Issues While Trying to Re-print My Umbrella Bracket

I mentioned in a thread that my wife wants another pair of the umbrella brackets, to mount a 2nd umbrella to our deck railing. I ran into some issues: [LIST=1]

  • The 1st issue is the most bizarre. It was about 12 hours into the print of all 6 pieces (rear bracket, front bracket, 4 bolts) when, overnight, it suddenly stopped on top of one of the bolts. Everything was running (the printer is on a UPS), but nothing was happening. "Great", I thought, that's a bunch of wasted filament. The only difference between my normal printing and this one was that I copied the g-code file to the SD card and was printing from it, but I've printed from the SD card before without issue, so who knows.
  • I decided to go back to printing via USB from my old Microsoft Surface Pro, as I have been since early on in my testing/troubleshooting/calibrating phase.
  • I ran into a bit of an adhesion issue: not terrible, but annoying. One corner of the rear bracket, and 2 of the bolts, didn't adhere to the UHU stick as they do normally. I abandoned the print very early on. I applied a fresh layer of UHU and started again, but not until after I made some adjustments to Cura.
  • I have been concerned about the speed at which the bolts are printed, at least the initial layer. The heads of the bolts are knurled, which causes the hotend to be jerked back & forth pretty vigorously. I had also been curious about the "individual settings" button in the Cura Prepare window. I clicked on 1 of the bolts and then the button for the individual settings. In the search box I typed "initial" and was presented with a bunch of settings, all of them deselected. I put checkmarks into the [I]initial layer speed[/I] and [I]initial print speed[/I] right under it, then clicked Close. The window beside the initial settings button changed to show me the [I]initial layer[/I] and [I]print speeds[/I]. I changed the setting from the 15mm/sec I had been using, to 5mm/sec. I know, pretty slow, but I wanted to see what it would do. I also changed the overall [I]initial layer speed[/I] from 15mm/sec to 10. I started a new print. I was very pleased to see how much smoother the initial layer of the bolt heads went: 5mm/sec seems really good for them. In addition to the [I]initial layer speed[/I] changes, I also modified the [I]infill[/I] settings, changing the rear & front brackets to 30% and the bolts to 90%. [/LIST] I made another change as well. Since I'm using a tablet to control the print job, I decided I could also have it give me remote video access, to monitor the print job. I tried using the built in camera as the video source but it was too awkward trying to place the tablet in a position where it could get a decent shot of the printbed. So I grabbed my little 720p Microsoft Lifecam and plugged it into the USB hub I have connected to the Surface. The default Windows camera app didn't want to find the Lifecam, so I installed Open Broadcaster Studio. It was able to find the Lifecam, which is now mounted comfortably to the front 2020 rail of the printer:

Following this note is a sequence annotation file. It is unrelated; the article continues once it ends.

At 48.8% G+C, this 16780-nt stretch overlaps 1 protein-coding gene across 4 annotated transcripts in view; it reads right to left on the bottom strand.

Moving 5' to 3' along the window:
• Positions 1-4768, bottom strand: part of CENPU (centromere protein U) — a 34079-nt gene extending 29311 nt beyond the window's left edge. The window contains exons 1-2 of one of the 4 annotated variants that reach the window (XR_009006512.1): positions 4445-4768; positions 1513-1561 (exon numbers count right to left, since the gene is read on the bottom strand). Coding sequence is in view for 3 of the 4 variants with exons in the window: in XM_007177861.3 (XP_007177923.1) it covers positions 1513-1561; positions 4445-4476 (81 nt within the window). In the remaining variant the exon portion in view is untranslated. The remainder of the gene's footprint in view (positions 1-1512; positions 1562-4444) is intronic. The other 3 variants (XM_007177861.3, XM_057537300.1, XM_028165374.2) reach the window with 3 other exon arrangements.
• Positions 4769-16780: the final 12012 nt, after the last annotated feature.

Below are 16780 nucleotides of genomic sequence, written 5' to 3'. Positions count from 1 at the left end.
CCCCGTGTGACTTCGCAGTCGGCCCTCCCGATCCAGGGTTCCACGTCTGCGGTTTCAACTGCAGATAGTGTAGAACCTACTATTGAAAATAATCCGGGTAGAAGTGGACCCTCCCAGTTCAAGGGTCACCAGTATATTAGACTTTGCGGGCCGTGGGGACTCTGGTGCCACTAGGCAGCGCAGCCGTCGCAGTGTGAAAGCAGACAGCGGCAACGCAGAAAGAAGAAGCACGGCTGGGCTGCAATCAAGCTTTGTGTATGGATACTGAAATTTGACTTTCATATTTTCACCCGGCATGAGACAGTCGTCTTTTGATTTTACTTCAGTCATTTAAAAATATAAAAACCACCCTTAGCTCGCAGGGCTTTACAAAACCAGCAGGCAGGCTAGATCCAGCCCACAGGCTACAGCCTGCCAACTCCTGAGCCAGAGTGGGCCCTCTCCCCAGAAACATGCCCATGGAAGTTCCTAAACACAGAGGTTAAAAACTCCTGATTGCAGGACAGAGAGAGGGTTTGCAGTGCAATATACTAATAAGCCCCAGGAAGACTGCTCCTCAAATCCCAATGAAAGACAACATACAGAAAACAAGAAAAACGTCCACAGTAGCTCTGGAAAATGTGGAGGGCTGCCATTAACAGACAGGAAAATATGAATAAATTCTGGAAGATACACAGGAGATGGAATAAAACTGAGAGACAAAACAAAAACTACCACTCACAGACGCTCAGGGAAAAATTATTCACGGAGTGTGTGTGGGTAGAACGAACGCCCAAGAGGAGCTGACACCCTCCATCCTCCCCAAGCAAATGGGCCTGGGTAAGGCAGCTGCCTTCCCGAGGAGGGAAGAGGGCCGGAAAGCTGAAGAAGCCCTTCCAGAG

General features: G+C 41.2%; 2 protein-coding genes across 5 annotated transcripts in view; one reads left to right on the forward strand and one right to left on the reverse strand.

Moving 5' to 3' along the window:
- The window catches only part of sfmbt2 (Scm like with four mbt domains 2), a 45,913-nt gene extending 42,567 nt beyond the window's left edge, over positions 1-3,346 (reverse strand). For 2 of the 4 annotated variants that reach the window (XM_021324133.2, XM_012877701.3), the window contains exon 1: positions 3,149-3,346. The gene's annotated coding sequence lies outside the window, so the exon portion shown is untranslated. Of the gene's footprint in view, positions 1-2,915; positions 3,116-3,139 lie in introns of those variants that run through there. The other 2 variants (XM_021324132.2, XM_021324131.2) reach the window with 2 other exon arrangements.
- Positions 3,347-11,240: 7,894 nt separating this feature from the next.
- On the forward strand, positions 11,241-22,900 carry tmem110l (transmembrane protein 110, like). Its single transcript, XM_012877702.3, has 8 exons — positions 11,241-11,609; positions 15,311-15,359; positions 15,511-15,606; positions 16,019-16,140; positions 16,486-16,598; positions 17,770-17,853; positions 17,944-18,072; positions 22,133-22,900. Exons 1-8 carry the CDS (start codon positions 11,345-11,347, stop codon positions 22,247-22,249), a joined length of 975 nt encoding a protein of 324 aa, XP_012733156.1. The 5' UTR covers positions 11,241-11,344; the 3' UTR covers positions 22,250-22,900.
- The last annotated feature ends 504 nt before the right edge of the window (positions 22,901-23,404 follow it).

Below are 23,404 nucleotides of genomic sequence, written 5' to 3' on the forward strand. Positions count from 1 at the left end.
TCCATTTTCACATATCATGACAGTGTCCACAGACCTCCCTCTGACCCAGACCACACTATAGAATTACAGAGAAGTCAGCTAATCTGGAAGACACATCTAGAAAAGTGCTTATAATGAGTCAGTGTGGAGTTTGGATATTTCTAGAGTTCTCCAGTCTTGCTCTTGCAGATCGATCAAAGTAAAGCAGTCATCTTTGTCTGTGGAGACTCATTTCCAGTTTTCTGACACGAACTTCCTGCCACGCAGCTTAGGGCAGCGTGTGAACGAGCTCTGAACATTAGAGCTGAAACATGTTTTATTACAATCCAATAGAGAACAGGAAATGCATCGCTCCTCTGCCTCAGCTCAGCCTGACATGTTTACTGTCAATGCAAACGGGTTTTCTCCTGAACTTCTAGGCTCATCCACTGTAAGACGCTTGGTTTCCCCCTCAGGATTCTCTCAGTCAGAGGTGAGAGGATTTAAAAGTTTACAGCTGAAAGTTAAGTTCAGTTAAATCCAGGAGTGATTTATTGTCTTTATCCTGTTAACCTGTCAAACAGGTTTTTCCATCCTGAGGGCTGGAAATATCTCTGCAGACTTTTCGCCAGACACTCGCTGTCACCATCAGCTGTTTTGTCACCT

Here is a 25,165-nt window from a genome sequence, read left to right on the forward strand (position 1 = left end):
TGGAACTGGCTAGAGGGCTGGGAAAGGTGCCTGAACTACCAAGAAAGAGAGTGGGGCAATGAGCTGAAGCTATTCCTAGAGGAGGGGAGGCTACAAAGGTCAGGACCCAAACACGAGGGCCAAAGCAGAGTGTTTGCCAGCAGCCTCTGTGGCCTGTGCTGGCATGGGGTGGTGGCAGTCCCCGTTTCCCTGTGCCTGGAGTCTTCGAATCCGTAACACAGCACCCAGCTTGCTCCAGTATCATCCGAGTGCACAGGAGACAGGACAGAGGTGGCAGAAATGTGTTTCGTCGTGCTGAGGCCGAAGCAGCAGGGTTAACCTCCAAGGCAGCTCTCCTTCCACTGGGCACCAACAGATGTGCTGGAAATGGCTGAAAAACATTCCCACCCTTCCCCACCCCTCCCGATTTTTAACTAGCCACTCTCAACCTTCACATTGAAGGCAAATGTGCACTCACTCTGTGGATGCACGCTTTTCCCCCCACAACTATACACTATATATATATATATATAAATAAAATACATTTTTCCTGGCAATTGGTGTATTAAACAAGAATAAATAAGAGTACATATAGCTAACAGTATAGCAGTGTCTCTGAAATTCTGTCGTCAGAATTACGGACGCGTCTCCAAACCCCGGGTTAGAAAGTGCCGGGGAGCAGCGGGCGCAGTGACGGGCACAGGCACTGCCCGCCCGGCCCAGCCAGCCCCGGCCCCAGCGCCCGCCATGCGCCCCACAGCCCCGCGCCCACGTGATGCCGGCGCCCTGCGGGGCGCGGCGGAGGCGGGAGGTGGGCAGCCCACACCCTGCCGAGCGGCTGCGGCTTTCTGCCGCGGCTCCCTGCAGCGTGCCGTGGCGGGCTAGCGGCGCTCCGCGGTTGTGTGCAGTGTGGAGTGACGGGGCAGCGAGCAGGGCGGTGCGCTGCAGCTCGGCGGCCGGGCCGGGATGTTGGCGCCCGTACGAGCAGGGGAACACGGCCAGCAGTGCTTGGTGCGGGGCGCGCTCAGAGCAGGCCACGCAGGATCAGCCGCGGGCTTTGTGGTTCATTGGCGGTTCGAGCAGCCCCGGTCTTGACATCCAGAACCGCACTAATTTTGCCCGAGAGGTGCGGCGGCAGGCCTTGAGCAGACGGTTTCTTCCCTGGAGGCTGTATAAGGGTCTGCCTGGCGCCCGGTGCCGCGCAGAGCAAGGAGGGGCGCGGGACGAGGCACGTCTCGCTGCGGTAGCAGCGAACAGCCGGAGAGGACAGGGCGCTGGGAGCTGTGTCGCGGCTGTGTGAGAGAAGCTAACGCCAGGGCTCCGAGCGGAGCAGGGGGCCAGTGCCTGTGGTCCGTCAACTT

We’ll see how this print goes.

  • When a print just stops then the GCode stream gets interrupted. Usually the usb connection got issues, when e.g. windows decides to go to standby.

    In your case I guess the sdcard with the GCode file got broken.

    Especially when cheap Chinese cards get combined with enabled power fail protection this happens quiet often, as during print the printer writes the actual print state to that as card, which causes it to eventually fail. Especially when small SD cards are involved it is more likely the same blocks are reused over and over, as the reserve blocks are minimal.